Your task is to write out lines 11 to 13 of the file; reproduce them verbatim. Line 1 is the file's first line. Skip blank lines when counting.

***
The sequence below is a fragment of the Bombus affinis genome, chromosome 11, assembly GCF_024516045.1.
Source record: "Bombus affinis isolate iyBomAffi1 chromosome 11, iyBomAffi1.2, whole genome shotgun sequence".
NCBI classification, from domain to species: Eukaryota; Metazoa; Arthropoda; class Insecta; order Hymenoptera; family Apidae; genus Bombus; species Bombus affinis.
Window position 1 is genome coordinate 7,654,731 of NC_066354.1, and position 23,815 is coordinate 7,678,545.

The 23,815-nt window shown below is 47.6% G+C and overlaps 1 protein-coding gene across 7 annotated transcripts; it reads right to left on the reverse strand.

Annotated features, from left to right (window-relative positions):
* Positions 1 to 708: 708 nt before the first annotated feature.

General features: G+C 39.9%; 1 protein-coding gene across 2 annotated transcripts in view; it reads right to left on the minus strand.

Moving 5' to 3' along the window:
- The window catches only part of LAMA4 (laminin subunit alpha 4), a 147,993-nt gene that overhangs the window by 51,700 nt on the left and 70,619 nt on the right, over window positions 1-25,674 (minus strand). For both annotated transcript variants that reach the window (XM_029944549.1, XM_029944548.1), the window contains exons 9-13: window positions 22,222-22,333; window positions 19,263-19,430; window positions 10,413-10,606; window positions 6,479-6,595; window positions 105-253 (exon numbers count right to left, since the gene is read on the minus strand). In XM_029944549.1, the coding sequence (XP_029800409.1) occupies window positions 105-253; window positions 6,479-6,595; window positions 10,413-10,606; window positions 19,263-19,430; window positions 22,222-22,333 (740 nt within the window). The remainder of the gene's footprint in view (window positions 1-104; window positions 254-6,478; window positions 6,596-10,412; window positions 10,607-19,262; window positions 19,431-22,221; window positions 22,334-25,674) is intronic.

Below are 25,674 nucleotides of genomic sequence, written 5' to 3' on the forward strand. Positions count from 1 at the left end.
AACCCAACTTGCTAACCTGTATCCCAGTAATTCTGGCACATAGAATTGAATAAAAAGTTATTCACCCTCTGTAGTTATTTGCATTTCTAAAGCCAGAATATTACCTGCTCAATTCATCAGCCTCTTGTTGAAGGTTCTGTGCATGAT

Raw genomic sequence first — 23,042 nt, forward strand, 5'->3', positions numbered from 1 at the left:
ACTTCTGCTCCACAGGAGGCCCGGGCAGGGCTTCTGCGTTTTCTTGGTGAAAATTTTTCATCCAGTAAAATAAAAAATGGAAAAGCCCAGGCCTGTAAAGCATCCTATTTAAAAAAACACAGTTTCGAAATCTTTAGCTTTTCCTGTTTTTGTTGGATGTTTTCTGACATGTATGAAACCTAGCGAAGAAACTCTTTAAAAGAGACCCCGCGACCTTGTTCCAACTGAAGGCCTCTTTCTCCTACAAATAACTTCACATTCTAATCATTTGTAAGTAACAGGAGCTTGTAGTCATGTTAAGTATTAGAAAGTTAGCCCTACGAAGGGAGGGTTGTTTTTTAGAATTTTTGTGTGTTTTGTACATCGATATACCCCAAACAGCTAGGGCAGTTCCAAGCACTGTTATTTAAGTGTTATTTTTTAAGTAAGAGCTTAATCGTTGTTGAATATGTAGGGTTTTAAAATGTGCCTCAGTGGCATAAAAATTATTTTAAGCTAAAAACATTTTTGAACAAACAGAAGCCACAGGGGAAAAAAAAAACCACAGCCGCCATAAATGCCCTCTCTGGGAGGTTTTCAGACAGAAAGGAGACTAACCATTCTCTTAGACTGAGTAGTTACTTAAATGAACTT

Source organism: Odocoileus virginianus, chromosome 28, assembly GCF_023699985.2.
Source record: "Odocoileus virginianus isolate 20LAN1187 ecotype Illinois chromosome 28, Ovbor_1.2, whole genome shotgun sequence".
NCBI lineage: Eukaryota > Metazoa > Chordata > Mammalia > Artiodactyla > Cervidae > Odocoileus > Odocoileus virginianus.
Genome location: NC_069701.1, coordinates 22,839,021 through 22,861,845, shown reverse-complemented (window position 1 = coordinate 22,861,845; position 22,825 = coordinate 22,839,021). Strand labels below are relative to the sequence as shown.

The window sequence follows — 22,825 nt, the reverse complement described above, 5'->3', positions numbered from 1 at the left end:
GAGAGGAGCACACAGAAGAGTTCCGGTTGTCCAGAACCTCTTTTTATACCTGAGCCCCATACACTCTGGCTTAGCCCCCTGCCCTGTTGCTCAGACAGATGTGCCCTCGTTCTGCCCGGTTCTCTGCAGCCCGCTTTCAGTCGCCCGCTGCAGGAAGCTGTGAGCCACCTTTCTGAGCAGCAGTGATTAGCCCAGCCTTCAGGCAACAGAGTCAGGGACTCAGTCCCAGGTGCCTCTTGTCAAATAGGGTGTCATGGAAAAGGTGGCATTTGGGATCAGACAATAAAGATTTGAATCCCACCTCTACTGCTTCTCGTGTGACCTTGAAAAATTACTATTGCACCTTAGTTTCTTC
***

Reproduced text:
Below are 25,674 nucleotides of genomic sequence, written 5' to 3' on the forward strand. Positions count from 1 at the left end.
AACCCAACTTGCTAACCTGTATCCCAGTAATTCTGGCACATAGAATTGAATAAAAAGTTATTCACCCTCTGTAGTTATTTGCATTTCTAAAGCCAGAATATTACCTGCTCAATTCATCAGCCTCTTGTTGAAGGTTCTGTGCATGAT

Raw genomic sequence first — 23,042 nt, forward strand, 5'->3', positions numbered from 1 at the left: